What Impels My Heart?: The Trinitarian Logic of Contrition

When we act in the world, from what hidden center in us does the action flow? What is our effective origin, the principal of our life? Where are we coming from?

The visible manifests the invisible. If we are always outraged and offended (even if there is something of justice mixed in with that), we reveal our hearts to be without peace and therefore not existing from God. (For the Christian, our readiness to be offended by others is a sign that something has derailed our conformity to the Son’s procession from the Father in Their eternal Spirit of love. The fruits of the Spirit do not include irritability or unkindness or smugness or unquestioning self-assurance.)

If I can’t let it go when someone drives badly. If my child or my spouse or my friend or my enemy offends my amour-propre, my sense of entitlement, and I burn and I need an outlet for that. If there is some wrong in the world, and I just have to rain fire on the insolent and the ignorant.

Then my heart is like that of the tyrant and the abuser.

It does not matter how right we may truly be in any given case. If there’s the itch to retaliate, to shame, to signal our moral superiority, there is the Adversary who seeks to tear people down.

The only place for righteous anger is in the defense of the powerless. And even then, if we lack peace, we must withdraw from the fight until we are given peace. For the bully soul is in existential contradiction to the just cause that calls forth truly appropriate anger.

Yesterday’s psalm response from Mass was, Iuxta est Dominus iis qui contrito sunt corde. The given translation is pretty good: “The Lord is close to the brokenhearted.” A more literal translation might be: “The Lord is close to the ones who are of pulverized heart.”

“Contrite” is a word, I think, that has lost its hard contours in a soft moralistic haze. It is the perfect passive participle of a verb meaning to grind, rub, bruise, crumble, wear down, wear out, wear away.

So, to be contrite is to be bruised and battered, ground down, crushed to pieces.

I am no Latinist, but I also find significance in the ablative singular (contrito corde) being matched with the plural “iis qui” (those who). It’s as if the Lord is saying He is close to all those who share this common origin: that of the pulverized heart. And that, of course, is the Heart of Jesus, the Heart of the world.

The Gospel readings from John over the last several days have focused on the confrontation with the Jerusalem elites over authority. After the Sabbath healing of the man ill for 38 years who could not reach the waters of Bethesda, Jesus is pressed as to His authority to be merciful. The self-appointed guardians, and miserly hoarders, of the religion bristle at Jesus’ too-free certainty that mercy norms the law.

In response, Jesus opens up the Trinitarian life, in a merciful attempt to get the merciless to understand the truth of religion: the Trinitarian reality that there is no true self that is not received in gratitude and expended in love.

“Amen, amen I say to you, the Son cannot do anything on His own, but only what He sees the Father doing; for what He does, the Son will do also. For the Father loves the Son and shows Him everything that He Himself does, and He will show Him greater works than these, so that you may be amazed. For just as the Father raises the dead and gives life, so also does the Son give life to whomever He wishes” (John 5:19-21). [The raising of Lazarus, therefore, a few chapters later in John is a most solid sign of the Father’s intention for every person: second chances, new beginnings, and, ultimately, a life so full of love it can never succumb to death again.]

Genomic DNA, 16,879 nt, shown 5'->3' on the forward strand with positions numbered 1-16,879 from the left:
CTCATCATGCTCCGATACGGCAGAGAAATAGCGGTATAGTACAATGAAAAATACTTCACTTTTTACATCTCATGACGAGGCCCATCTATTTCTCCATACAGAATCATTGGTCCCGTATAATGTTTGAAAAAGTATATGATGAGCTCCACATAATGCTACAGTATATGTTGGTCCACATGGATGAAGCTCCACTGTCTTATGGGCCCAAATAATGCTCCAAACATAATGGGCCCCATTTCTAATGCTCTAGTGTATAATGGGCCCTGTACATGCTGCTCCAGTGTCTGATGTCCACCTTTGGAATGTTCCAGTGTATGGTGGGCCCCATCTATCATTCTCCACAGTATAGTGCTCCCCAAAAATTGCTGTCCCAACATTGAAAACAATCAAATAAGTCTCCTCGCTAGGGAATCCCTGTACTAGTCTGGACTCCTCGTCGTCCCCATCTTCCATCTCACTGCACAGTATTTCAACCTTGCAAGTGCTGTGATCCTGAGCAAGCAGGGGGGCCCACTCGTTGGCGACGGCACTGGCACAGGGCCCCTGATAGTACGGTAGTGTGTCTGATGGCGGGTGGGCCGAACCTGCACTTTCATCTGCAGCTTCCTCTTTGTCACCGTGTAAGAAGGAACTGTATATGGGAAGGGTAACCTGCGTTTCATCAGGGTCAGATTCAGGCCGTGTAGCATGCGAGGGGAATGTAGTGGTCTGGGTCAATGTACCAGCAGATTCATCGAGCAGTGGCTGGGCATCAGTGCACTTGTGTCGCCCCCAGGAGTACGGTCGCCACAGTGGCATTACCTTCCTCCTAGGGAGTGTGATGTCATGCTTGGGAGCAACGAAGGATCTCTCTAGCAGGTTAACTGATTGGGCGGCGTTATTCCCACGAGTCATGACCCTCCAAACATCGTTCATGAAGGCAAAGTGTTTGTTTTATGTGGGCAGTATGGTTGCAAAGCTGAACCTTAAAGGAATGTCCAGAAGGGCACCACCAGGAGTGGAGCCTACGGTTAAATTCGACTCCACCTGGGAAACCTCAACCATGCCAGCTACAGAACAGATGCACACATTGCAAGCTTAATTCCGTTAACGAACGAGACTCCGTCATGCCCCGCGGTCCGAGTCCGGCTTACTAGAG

In Thursday’s Gospel, we hear that Jesus does not testify to Himself, but rather the Father testifies to Him. The point is that the reality of the Trinitarian processions means that self-justification is radically pointless. The fabric of being itself is other-justification. This is the Kingdom of God because it is the Trinitarian life:

“If I testify on My own behalf, My testimony is not true. But there is Another Who testifies on My behalf, and I know that the testimony He gives on My behalf is true” (John 5:31-32).

The kingdom of darkness, on the other hand, is other-accusation in the service of self-justification. That is why the pharisee, the tyrant, the abuser must be opposed, and never enabled. That is why fraternal correction is so necessary. We see what hell the refusal to place other above self unleashes. It is no mercy not to tell the truth about this.

In the Gospel reading yesterday, which skips a Galilee return to keep our focus on this Jerusalem controversy over authority, we hear some of the inhabitants of the city say: “Is he not the one they are trying to kill? And look, he is speaking openly and they say nothing to him. Could the authorities have realized that he is the Christ? But we know where he is from. When the Christ comes, no one will know where he is from” (John 7:25-27).

Jesus responds: “You know me and also know where I am from. Yet I did not come on My own, but the One Who sent Me, Whom you do not know, is true. I know Him, because I am from Him, and He sent Me” (John 7:28-29).

Where do we come from? Jesus proceeds from the heart of Another, a heart of truth all bent on mercy. Jesus proceeds from the heights of divinity to be worn away, pulverized, in the dark night of this world, the desert of our lovelessness. Those who would proceed from Him, indeed proceed with Him, into the agonized heart of the world, must share in this contrition of Jesus.

The battered heart remains. The rest is dross. The Kingdom of God flows from the solidarity of the contrite heart. Let us love one another, and be about the works of love, in the confidence that God is close to the brokenhearted.